Uncas, 1590 - 1683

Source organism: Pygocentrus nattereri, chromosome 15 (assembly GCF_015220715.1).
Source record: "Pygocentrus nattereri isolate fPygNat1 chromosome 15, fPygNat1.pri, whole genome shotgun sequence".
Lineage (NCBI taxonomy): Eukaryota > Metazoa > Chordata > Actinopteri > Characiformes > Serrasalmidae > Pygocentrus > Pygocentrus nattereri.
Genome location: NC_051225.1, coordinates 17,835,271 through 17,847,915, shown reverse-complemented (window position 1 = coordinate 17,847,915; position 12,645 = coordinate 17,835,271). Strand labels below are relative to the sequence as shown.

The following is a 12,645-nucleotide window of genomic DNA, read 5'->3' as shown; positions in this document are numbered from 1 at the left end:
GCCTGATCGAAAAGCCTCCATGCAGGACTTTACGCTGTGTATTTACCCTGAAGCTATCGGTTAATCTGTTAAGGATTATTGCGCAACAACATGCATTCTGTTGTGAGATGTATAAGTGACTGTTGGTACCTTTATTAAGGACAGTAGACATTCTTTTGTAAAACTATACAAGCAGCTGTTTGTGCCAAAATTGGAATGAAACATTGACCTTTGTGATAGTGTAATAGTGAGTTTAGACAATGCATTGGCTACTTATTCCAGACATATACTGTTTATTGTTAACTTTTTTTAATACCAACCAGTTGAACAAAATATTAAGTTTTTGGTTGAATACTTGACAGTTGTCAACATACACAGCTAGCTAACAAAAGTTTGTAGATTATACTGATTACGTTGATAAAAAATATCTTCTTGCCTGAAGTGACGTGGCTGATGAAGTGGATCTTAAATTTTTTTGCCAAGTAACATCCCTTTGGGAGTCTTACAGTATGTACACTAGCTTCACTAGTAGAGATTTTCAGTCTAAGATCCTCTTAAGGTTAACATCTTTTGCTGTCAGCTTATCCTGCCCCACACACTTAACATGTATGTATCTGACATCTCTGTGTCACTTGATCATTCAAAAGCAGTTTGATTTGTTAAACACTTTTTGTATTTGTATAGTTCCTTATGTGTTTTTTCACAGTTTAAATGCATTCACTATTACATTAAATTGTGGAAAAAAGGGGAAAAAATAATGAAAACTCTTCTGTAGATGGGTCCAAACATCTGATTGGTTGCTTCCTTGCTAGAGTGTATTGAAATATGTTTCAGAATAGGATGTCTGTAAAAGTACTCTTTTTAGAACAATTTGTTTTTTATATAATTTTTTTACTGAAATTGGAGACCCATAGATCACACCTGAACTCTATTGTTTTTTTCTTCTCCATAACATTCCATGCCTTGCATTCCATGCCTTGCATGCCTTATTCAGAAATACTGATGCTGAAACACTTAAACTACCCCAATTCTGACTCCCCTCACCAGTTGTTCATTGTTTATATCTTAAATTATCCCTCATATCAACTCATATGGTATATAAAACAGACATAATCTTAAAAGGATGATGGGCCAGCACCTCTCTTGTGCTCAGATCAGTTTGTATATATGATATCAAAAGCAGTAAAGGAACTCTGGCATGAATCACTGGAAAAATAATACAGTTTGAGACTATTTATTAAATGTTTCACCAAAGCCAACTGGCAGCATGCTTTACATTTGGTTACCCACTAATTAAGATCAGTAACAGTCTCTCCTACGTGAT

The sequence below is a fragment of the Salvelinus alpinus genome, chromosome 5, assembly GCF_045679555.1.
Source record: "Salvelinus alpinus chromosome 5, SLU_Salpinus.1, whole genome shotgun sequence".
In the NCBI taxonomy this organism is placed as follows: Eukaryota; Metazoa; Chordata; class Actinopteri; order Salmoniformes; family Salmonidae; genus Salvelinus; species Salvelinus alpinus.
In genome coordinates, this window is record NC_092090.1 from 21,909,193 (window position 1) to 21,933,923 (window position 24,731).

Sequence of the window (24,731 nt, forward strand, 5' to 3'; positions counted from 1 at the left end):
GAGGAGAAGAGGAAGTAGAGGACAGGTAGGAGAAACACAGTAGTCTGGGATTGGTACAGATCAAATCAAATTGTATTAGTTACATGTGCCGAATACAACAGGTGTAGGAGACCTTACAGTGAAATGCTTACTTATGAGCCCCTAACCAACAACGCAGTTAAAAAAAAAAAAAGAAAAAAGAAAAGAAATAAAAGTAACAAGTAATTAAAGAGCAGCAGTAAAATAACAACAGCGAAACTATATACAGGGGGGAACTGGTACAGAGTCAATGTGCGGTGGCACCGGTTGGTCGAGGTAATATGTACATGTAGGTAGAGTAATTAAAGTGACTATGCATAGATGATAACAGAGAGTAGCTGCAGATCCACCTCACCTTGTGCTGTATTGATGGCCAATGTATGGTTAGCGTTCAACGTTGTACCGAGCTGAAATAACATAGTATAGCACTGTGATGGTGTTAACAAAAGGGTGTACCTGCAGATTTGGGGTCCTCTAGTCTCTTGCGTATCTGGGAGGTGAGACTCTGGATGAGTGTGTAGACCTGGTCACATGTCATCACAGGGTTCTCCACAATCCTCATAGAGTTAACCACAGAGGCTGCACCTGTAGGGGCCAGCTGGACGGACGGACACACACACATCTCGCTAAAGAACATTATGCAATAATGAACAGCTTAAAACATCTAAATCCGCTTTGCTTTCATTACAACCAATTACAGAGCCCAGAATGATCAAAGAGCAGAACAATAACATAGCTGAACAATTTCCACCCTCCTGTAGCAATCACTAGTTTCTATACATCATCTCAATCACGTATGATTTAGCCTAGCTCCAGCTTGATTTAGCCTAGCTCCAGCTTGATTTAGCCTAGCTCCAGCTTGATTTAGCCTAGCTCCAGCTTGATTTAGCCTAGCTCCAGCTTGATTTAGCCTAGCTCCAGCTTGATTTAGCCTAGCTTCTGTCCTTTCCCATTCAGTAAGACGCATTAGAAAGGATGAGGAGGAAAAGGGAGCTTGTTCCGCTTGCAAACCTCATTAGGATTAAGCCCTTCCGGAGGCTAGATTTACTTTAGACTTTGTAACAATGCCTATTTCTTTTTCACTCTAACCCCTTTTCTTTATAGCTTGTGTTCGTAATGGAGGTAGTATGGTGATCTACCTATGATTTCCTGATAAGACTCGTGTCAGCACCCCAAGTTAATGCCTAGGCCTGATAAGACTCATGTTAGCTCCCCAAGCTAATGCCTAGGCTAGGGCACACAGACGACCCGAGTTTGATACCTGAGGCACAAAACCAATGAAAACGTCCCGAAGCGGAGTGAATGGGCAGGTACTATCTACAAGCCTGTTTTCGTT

Uncas, son of Owaneco I and Mekunump, was the sachem of the Mohegan Indians during most of the 17th century. Uncas claimed paternal and maternal descent from Pequot and Narragansett sachems. In 1626, he married the daughter of Tatobaum, the ruling Pequot sachem. Despite this alliance, relations between the Mohegans and Pequots deteriorated quickly. The Pequot leadership forced Uncas and some of his deputies to flee their tribal territory to Narragansett protection, and Uncas responded by courting English support. During the Pequot War, Uncas served Connecticut forces as a guide through Pequot country and was present at the Mystic fort massacre. After the war, he maintained a firm friendship with John Mason, who, in turn, became the Mohegan's guardian. Like his contemporaries at Narragansett and Niantic, Uncas sought to extend his jurisdiction over Pequot country by strategic marriage alliances, military offensive—especially against the Narragansett—and skillful diplomacy. He was successful, for a time, in securing a portion of Pequot captives and a good portion of Pequot land. He was often called to account for himself before the Commissioners of the United Colonies and the General Court at Hartford. Uncas had a number of children Owaneco, Attawanhood, John, Ben, and at least one daughter. Because of Fennimore Cooper's anachronistic The Last of the Mohicans (1826), he survives in the historical imagination as the prime example of the disappearing Native American. Michael L. Oberg, Uncas, First of the Mohegans (New York: Cornell University Press, 2003). Charles Orr, History of the Pequot war; the Contemporary Accounts of Mason, Underhill, Vincent and Gardener (Cleveland, 1897).